Pyaasa: First impression

Its almost four in the morning and I just finished watching Pyaasa, the black and white classic by the late Guru Dutt.

Its a story about two women in love with the same man. Gulab (Waheeda Rehman) is a tantalisingly beautiful “Lady of the Night” stalking the streets of Calcutta of 1950s for a living. [Kareena Kapoor, go boil your head. Watch this movie for 50 times and you would know how to portray a prostitute. She need not be loud and vulgar like you. She can also be dignified and upright like Gulab. But you looked so convincing in Chameli as you played yourself. The only perfect role for you. Please do not create stereotypes.] And Meena (Mala Sinha) the beautiful wife of a rich publisher, who was also the college mate (and lover) of the brilliantly talented, but wretched, shayar (poet) Vijay (Guru Dutt). Of course, when it comes to marriage, her practical sense takes over her and she dumps Vijay in favour of the fat cat publisher Mr. Ghosh ( played by Rehman).

Gulab falls in awe of Vijay’s talent and falls madly in love with him. On the other hand Mala tries o come to terms with her unhappy marriage.

The editing and direction of this movie is superb. There is not a single instance of exaggeration. In a typical kotha (brothel) a mesmerising woman dances to the tune of music. The shrill cry of her baby is heard in the background. But she must dance on, for money, and satisfy the lust of her customers before she can attend to her sick child. Harsh realities of life. We, the hypocrite lot, who watch porn on our computers, do not realise this harsh reality. The ladies out there who writhe in ecstasy, do that because they are paid to do so, because they have mouths to feed. And not because they enjoy doing it. Given a choice, no one would ever be a prostitute, except the likes of certain (so called) Bollywood queens.

Superb music by SD Burman. What with “Jane Kya Tune Kahi”, “Hum Aapki Aankhon Mein”, “Jane Woh Kaise”, “Aaj Sajan Mohe”. The most touching song I guess is “Jinhen Naz Hai” by Rafi Sahab. Its an anti-establishment song adressed to the hypocrite ruling classes of India, read Jawaharlal Nehru, the greatest hypocrite India has ever produced. [His cursed dynasty is still ruining India. I can never forgive him for the humiliation suffered at the hands of fledgling China in 1962. India suffered a crushing defeat. It was entirely unnecessary and completely avoidable. There was no reason to save the hordes of eunuchs, and shelter their leader the Dalai Lama. People who cannot defend themselves should die like dogs. Lets face it.] I suspect some kind of a pro-Naxal feeling in this song. Its so refreshing to get this totally unflattering view of India during 50s. Most of the movies during that time used to praise the Government, Nehru, Congress, etc. etc. in the hope of getting some political mileage. I guess this is one of the boldest movie ever made with a totally anti-establishment sentiment. The protagonist Vijay does not have any complaints against the individuals. He does not blame Meena, the lover who dumped him for money, the brothers and friends who failed to recognise him for profit, or the fat cat publisher who cheats him. But he has a problem with the society and the system which creates such people, or rather forces people to act the way they do. It the clearest sign of an apathy towards how things were run in India during that time. And rightly so.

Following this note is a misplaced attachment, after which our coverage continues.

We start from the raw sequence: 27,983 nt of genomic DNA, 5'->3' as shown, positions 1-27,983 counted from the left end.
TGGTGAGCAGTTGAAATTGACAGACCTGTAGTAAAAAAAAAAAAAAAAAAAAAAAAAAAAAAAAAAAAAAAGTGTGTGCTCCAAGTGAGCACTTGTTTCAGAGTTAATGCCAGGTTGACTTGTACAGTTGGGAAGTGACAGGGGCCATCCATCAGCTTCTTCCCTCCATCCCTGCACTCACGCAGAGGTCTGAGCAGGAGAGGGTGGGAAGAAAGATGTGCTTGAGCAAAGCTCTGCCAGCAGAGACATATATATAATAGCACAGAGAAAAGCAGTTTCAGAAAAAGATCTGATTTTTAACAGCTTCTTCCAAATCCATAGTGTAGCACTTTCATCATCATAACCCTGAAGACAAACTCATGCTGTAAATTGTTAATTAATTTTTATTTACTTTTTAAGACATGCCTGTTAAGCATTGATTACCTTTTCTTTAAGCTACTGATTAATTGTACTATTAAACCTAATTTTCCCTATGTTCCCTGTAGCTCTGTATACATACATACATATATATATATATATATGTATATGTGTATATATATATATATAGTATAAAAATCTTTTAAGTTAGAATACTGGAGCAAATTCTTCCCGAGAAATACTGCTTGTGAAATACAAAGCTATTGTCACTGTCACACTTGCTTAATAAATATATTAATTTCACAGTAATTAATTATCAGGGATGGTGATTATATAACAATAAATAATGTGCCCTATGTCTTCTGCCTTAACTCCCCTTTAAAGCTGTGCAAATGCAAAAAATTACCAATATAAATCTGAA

To conclude, an immensely watchable movie.

Hunger is the best sauce!

Agreed, but nothing like a good mustard sauce, our very own (Bengali) Kasundi, to stir the real hunger in you. You become a tiger on the table. [Its very up to you if prefer the table to a bed, as one of my friends does. Entirely personal and no arguments.]

Jokes apart, this is the one thing that we share with the Brits (or should I also include Europe in general?) with regards to the taste buds- the mustard sauce. My God. The sharp, pungent taste, the just right bitterness to it, tickles them to the just right degree. Be it the bland British dishes or the Bengali bhat (rice), the mustard is always there to make it more interesting. It braces you up for the daily ritual of hunger management and braces you like none other.

I dont know why I am calling this post the stuff that I am calling. I mean, I could easily have called it the “Ode to the Mustard Sauce” or something in  that vein, and still this article would be relevant.

This entire day was devoted to the pleasures of job hunting. Man, can’t tell you how exciting it all is. This is becoming an almost yearly ritual for me now, for the past 3 years, and I think, I could as well do with a lot less excitement in life. [As it is, my weekends are invariably as exciting as it gets, what with all old friends and a couple of goblets on the better side.] Had to attend a couple of grueling bouts of fencing, with the opponents baying for my blood. At last however, I succeeded in convincing the folks that I was the best deal that they could have for now. So they are happy and I am happy as well. The only small problem was that, two slices of bread, some grapes, a single egg and two narkel narus, not to mention a glass of lime juice, in the morning; and a coffee and a pair of sandwiches (by the courtesy of my recruitment HR) in the afternoon, were all that I ever had. As if I mind.

Dinner was sumptuous. Dal (lentils soup?), button mushroom on potato curry, with generous quantity of rice, with copious mix of Kasundi, and of course, ghee (Indian butter :)). By the way, did I tell you that the great Shila Da brought this bottle of Kasundi for me, all the way from Kolkata?

PS:

Its a real great relief to be writing this blog. I had been writing short quips on the goddamned Twitter. Its so irritating for vociferous people like us. What 140 characters nonsense!